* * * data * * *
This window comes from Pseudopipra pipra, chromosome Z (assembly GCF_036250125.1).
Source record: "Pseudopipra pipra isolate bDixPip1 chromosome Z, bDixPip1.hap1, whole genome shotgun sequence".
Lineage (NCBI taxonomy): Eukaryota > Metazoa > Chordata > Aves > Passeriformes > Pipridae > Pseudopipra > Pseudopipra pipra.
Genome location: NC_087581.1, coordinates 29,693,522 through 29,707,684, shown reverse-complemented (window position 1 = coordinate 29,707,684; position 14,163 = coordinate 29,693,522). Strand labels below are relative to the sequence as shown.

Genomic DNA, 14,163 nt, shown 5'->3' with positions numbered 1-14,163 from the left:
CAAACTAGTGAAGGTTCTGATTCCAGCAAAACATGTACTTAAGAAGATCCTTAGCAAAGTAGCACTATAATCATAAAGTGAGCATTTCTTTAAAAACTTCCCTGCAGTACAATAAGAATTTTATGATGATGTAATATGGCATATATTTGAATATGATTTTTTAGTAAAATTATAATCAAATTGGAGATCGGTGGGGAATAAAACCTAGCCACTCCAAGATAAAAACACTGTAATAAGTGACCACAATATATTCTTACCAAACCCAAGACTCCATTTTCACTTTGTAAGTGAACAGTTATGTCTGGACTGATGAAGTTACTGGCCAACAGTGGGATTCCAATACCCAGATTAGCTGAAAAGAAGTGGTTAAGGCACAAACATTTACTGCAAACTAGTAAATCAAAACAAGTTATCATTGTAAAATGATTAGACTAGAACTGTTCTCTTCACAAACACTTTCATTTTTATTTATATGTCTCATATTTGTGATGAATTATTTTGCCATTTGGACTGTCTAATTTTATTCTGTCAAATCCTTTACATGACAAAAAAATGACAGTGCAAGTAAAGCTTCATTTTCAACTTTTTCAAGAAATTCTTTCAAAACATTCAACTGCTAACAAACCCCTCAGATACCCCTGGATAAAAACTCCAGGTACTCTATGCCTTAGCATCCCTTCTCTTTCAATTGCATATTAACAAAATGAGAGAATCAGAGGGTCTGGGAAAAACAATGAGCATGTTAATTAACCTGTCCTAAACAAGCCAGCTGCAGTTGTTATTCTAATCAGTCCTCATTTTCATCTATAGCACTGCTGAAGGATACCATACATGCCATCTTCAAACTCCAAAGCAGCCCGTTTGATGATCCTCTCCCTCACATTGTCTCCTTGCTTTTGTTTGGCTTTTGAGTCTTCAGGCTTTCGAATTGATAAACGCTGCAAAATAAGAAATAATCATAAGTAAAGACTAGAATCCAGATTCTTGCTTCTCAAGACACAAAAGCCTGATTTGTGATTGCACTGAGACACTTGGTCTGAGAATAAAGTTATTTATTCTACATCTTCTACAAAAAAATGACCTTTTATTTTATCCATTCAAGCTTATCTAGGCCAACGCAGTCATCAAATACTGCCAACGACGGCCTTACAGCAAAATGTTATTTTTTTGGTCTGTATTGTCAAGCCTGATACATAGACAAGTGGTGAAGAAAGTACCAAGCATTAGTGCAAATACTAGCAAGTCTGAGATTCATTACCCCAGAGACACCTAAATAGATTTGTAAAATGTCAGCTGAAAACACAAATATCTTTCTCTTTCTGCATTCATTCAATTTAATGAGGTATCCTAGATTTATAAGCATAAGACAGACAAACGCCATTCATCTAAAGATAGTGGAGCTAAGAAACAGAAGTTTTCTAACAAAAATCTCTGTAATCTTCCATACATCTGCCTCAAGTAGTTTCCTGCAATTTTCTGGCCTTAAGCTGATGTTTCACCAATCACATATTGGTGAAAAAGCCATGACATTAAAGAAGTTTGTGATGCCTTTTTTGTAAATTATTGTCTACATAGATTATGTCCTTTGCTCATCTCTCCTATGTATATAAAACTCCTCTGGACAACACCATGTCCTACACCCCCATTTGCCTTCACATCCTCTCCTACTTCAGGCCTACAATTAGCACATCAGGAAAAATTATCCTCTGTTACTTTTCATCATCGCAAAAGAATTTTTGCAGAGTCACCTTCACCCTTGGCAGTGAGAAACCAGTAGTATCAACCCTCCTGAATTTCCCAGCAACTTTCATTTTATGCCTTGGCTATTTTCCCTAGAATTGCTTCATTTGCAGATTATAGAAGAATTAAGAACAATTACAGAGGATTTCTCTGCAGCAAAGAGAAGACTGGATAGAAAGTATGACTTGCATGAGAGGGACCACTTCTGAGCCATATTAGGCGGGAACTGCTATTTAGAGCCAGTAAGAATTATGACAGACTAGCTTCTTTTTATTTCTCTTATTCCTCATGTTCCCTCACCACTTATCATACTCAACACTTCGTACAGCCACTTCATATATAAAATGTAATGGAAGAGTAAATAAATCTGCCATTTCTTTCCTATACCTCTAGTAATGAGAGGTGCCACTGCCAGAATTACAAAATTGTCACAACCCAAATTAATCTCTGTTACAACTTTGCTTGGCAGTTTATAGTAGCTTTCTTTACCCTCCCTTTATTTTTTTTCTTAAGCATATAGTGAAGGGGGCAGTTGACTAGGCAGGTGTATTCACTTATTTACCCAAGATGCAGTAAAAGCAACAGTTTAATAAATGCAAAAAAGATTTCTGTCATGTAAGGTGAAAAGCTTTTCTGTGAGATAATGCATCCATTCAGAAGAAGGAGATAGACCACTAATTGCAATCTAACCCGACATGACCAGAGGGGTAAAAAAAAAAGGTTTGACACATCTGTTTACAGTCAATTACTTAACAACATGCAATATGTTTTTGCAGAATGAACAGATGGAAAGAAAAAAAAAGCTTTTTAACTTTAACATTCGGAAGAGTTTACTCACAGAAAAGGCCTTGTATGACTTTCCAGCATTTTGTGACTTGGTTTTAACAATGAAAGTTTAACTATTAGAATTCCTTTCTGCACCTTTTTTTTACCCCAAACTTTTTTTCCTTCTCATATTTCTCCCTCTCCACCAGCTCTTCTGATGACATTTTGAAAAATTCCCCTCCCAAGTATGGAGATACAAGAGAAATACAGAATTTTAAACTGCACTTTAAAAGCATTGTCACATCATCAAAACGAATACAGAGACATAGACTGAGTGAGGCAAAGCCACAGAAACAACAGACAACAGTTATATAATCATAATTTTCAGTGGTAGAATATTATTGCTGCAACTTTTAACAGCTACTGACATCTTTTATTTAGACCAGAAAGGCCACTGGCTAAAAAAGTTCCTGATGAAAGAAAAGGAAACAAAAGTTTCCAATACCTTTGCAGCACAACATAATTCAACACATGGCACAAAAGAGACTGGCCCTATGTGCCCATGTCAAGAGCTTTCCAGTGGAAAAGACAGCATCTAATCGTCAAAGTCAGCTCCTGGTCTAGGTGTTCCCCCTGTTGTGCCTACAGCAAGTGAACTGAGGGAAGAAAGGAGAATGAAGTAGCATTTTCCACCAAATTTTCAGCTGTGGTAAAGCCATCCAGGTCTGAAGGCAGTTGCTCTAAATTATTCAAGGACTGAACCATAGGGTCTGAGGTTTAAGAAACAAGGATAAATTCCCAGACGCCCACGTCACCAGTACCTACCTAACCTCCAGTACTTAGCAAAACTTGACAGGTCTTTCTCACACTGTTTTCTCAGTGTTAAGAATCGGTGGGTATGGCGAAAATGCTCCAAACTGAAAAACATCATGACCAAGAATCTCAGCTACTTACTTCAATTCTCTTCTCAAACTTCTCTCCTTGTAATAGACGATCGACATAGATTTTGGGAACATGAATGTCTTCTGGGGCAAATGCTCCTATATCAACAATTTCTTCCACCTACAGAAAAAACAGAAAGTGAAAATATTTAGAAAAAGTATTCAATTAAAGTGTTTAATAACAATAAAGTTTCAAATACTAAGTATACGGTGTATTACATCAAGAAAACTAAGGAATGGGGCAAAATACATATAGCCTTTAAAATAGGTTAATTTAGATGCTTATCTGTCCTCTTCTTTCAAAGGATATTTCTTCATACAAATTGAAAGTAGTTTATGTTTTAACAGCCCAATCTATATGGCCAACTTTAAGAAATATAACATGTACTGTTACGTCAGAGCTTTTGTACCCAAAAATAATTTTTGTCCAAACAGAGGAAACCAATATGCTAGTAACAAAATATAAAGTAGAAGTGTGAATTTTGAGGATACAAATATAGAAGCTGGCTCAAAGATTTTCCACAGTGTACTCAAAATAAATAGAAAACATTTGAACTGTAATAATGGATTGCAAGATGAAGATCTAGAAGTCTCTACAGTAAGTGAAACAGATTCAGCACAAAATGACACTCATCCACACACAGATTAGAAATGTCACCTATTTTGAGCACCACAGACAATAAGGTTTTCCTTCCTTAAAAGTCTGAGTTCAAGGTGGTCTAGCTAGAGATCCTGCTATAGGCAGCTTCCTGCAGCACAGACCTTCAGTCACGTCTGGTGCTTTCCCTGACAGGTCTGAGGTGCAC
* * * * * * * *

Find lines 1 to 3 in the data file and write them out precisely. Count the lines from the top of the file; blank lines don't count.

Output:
This window comes from Pseudopipra pipra, chromosome Z (assembly GCF_036250125.1).
Source record: "Pseudopipra pipra isolate bDixPip1 chromosome Z, bDixPip1.hap1, whole genome shotgun sequence".
Lineage (NCBI taxonomy): Eukaryota > Metazoa > Chordata > Aves > Passeriformes > Pipridae > Pseudopipra > Pseudopipra pipra.